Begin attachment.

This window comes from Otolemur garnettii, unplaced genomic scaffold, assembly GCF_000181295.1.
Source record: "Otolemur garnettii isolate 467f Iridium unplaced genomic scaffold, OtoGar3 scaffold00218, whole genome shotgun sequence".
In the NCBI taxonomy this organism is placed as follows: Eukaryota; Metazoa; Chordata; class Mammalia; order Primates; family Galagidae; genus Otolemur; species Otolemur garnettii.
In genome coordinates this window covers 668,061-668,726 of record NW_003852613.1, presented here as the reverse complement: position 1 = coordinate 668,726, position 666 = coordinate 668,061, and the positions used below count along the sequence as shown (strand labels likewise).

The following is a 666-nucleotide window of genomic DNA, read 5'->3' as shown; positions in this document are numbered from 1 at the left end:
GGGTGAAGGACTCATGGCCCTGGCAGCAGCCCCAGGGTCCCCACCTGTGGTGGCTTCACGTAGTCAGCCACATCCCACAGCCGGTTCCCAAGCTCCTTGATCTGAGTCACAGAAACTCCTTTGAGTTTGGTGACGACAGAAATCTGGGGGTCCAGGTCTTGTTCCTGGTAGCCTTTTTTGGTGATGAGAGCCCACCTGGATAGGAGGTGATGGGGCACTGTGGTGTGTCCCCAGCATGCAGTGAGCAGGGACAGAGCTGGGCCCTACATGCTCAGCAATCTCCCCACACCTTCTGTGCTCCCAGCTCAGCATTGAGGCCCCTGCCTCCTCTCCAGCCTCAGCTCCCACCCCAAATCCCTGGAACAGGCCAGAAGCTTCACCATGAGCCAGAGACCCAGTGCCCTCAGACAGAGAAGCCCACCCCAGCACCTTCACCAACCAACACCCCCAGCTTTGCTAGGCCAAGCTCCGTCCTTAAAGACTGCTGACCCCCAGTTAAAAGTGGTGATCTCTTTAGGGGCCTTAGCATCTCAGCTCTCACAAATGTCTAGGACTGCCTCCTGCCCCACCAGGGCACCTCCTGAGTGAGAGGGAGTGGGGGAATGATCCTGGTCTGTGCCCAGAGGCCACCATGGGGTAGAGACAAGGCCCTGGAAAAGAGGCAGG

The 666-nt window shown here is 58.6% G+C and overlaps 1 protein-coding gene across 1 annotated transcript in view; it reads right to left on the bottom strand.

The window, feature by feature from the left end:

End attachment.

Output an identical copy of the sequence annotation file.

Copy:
This window comes from Otolemur garnettii, unplaced genomic scaffold, assembly GCF_000181295.1.
Source record: "Otolemur garnettii isolate 467f Iridium unplaced genomic scaffold, OtoGar3 scaffold00218, whole genome shotgun sequence".
In the NCBI taxonomy this organism is placed as follows: Eukaryota; Metazoa; Chordata; class Mammalia; order Primates; family Galagidae; genus Otolemur; species Otolemur garnettii.
In genome coordinates this window covers 668,061-668,726 of record NW_003852613.1, presented here as the reverse complement: position 1 = coordinate 668,726, position 666 = coordinate 668,061, and the positions used below count along the sequence as shown (strand labels likewise).

The following is a 666-nucleotide window of genomic DNA, read 5'->3' as shown; positions in this document are numbered from 1 at the left end:
GGGTGAAGGACTCATGGCCCTGGCAGCAGCCCCAGGGTCCCCACCTGTGGTGGCTTCACGTAGTCAGCCACATCCCACAGCCGGTTCCCAAGCTCCTTGATCTGAGTCACAGAAACTCCTTTGAGTTTGGTGACGACAGAAATCTGGGGGTCCAGGTCTTGTTCCTGGTAGCCTTTTTTGGTGATGAGAGCCCACCTGGATAGGAGGTGATGGGGCACTGTGGTGTGTCCCCAGCATGCAGTGAGCAGGGACAGAGCTGGGCCCTACATGCTCAGCAATCTCCCCACACCTTCTGTGCTCCCAGCTCAGCATTGAGGCCCCTGCCTCCTCTCCAGCCTCAGCTCCCACCCCAAATCCCTGGAACAGGCCAGAAGCTTCACCATGAGCCAGAGACCCAGTGCCCTCAGACAGAGAAGCCCACCCCAGCACCTTCACCAACCAACACCCCCAGCTTTGCTAGGCCAAGCTCCGTCCTTAAAGACTGCTGACCCCCAGTTAAAAGTGGTGATCTCTTTAGGGGCCTTAGCATCTCAGCTCTCACAAATGTCTAGGACTGCCTCCTGCCCCACCAGGGCACCTCCTGAGTGAGAGGGAGTGGGGGAATGATCCTGGTCTGTGCCCAGAGGCCACCATGGGGTAGAGACAAGGCCCTGGAAAAGAGGCAGG

The 666-nt window shown here is 58.6% G+C and overlaps 1 protein-coding gene across 1 annotated transcript in view; it reads right to left on the bottom strand.

The window, feature by feature from the left end: